[Ed. Note: The following, by DC parent Wendy Cronin, is a description of a meeting held by OSSE (office of the state superintendent of education) for school leaders on March 14, 2022. Cronin’s summary contains important information about what OSSE is doing—and not doing—to protect students. You can also watch the meeting, which is about an hour long, if only to understand how information about our schools in a deadly pandemic is presented (and to partake of several eyebrow-raising moments, like the department of health rep smiling while elaborating at minute 49 about “autonomy”). The video was (at least as of last week) available by registration here. The slide deck for the meeting is here. If neither works, try here (slide deck) and here (video). The person leading the meeting is Caitlin Shauck from OSSE.
Some quick notes: there is no meeting chat that I was able to see, and although participants wrote questions for the presenters, not all of the questions appear to have been answered. It is also not clear whether individual schools (as opposed to LEAs) are allowed to make their own mask rules now that masks are not mandated for most in our publicly funded schools—on p. 16 of the slide deck it says that “mask mandates can be introduced by schools as needed,” but in the video, Shauck says mandates are at “the discretion of LEAs [local education agencies].” Also just fyi: PCR tests are a type of nucleic acid amplification test (NAAT).]
By Wendy Cronin
I was able to watch a recording of the March 14 OSSE briefing for LEA leaders. The briefing was about changes in COVID protocols enforced by OSSE. In addition to lifting the mask mandate, there is more that is alarming. Here’s what else is happening:
—Testing: Schools will no longer be required to conduct asymptomatic testing after April 1. Household members with covid are no longer considered close contacts. Students are welcome to go to school if a family member has covid. [For a real-life illustration of what this policy means, see here.]
—Test to Stay (TTS): Masking has been removed from the TTS criteria. Even if neither an infected student nor close contacts wear masks, close contacts may still test-to-stay and are not required to wear masks during the 7 days after exposure.
—Close Contacts: The definition of classroom close contacts remains the same as before, except for the removal of masks from the requirement. A close contact is a student who has been closer than 3 feet to an infected student for more than 15 minutes in a 24-hour period. Even if all students in a class are not wearing masks, only those within 3 feet of the infected students for the required length of time qualify as close contacts.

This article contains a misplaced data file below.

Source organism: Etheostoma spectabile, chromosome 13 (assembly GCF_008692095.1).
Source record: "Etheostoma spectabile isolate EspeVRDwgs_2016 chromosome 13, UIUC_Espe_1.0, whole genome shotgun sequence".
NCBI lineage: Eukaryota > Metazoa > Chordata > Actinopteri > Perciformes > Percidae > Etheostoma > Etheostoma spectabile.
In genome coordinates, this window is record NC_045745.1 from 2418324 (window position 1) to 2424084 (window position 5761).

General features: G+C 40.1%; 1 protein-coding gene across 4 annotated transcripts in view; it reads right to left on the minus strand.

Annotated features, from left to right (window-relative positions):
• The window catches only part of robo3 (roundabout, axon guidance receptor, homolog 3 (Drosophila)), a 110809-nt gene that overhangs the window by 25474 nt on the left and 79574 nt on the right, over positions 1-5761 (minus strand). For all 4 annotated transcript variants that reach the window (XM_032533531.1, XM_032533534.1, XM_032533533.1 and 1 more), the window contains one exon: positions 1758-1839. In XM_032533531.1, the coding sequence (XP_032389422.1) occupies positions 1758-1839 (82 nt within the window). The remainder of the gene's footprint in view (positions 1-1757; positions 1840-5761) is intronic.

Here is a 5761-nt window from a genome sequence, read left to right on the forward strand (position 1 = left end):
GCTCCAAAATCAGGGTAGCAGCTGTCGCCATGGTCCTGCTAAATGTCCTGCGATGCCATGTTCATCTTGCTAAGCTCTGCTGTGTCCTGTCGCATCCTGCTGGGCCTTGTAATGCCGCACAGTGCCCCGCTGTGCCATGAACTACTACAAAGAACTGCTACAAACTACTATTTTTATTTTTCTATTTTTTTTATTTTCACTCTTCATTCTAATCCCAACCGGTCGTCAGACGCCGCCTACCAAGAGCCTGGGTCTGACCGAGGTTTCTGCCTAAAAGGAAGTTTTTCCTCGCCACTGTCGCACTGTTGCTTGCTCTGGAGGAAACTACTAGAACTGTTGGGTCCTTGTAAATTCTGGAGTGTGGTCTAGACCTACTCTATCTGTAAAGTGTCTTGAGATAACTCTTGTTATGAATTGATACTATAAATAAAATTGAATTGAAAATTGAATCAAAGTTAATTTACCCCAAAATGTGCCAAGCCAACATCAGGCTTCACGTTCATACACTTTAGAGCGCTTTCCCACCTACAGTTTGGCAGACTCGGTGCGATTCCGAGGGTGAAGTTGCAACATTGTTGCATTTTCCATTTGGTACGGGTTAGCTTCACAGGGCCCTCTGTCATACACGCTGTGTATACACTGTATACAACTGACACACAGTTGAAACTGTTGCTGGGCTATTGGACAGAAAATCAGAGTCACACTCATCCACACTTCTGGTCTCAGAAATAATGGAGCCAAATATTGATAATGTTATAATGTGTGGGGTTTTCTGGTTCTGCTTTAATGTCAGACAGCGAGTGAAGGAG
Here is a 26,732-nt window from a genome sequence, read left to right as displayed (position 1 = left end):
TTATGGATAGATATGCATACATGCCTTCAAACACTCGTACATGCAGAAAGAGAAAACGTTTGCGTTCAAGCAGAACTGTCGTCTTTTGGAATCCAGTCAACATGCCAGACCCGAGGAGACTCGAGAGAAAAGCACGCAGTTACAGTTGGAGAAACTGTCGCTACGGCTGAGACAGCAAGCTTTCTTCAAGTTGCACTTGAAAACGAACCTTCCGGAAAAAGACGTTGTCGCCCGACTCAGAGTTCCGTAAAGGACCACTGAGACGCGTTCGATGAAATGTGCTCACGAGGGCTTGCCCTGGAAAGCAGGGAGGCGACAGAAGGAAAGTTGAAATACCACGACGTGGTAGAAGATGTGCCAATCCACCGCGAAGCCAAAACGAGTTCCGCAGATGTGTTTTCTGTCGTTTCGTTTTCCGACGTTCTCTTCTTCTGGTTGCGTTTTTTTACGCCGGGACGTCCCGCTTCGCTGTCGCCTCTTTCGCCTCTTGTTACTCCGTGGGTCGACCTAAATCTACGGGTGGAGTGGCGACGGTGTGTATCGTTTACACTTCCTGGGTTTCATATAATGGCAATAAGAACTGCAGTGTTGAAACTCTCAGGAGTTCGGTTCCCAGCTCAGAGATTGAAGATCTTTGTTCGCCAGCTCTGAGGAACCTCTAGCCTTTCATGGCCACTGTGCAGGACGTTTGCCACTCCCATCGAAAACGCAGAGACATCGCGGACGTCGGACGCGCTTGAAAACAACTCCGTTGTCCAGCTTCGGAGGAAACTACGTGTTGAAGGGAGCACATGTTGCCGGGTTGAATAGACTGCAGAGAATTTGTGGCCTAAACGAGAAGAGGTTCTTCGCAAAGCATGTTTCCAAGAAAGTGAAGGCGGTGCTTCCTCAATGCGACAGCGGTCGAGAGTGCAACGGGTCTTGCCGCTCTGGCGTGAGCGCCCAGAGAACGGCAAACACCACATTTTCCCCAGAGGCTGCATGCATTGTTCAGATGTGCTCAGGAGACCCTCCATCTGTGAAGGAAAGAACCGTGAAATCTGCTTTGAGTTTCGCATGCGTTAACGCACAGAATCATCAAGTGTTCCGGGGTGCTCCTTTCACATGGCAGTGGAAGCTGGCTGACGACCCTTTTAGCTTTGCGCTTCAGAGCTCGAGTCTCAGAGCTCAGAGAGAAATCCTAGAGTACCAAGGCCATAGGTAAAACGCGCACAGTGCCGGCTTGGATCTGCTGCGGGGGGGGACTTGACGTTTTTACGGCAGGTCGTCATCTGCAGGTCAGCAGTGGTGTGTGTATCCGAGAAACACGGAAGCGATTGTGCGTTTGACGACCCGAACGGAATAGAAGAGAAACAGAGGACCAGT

–A symptomatic student who tests negative on an antigen test is no longer required to get a PCR test to confirm. She can just return to school even while she has symptoms, as long as she meets the school’s regular health requirements.
—Buses: Masks are not required on OSSE school buses.
—Travel: There are no longer any travel restrictions or requirements. DC Health simply recommends DC residents not travel when infected with covid.
—Boosters are not required for kids 12-17 years old to avoid quarantine upon exposure.
Some other things to note:
–They said DC Department of Health (DOH) Health has removed much of their own guidance and is now referring residents and agencies (like OSSE) instead to the CDC.
–They said DOH will likely require masks again when DC reaches HIGH on the CDC community levels chart. (Please note this is not the same as HIGH community transmission. It is possible to have HIGH transmission and LOW community level. Community level is a metric based on hospital capacity. See below *** for more.)
–The rep from DOH on the call said DOH knows that masks help reduce infection in schools and they expect school infections to go up due to the reduced mitigations. She said she is continuing to wear her mask and will continue to do so.
–They said DCPS schools are required to follow the DCPS rules on reporting cases. They did not say where to find these rules.
***A note about the CDC’s community levels is warranted. The CDC recently announced a new metric for measuring covid and pegged indicators to LOW, MEDIUM, and HIGH. The new metric is called “Community Levels” and is defined thusly:
(Copyright 2022, CDC–this is a screenshot from this website.)
The old metric pegged LOW and HIGH to the level of community transmission, defined thusly:
(Copyright 2022, CDC–this is a screenshot from clicking on the link embedded in “how is community transmission calculated” next to the map of the United States on this website.)
The CDC’s website, maps, and tweets are all focusing on community levels, and they have buried the community transmission pretty well. [Indeed: the CDC website literally says to use the community levels to “determine impact” and “take action,” while transmission levels are “provided for healthcare facility use only.”] But CDC hasn’t changed community transmission. CDC still has the same transmission ratings: Low still requires case counts under 10/100k. But as you can see, community level is really just about how full the hospitals are. So DC could have a case count of 199/100k and still have a community level of LOW.
Basing mitigations like masks in schools on community level instead of on community transmission is obviously insane.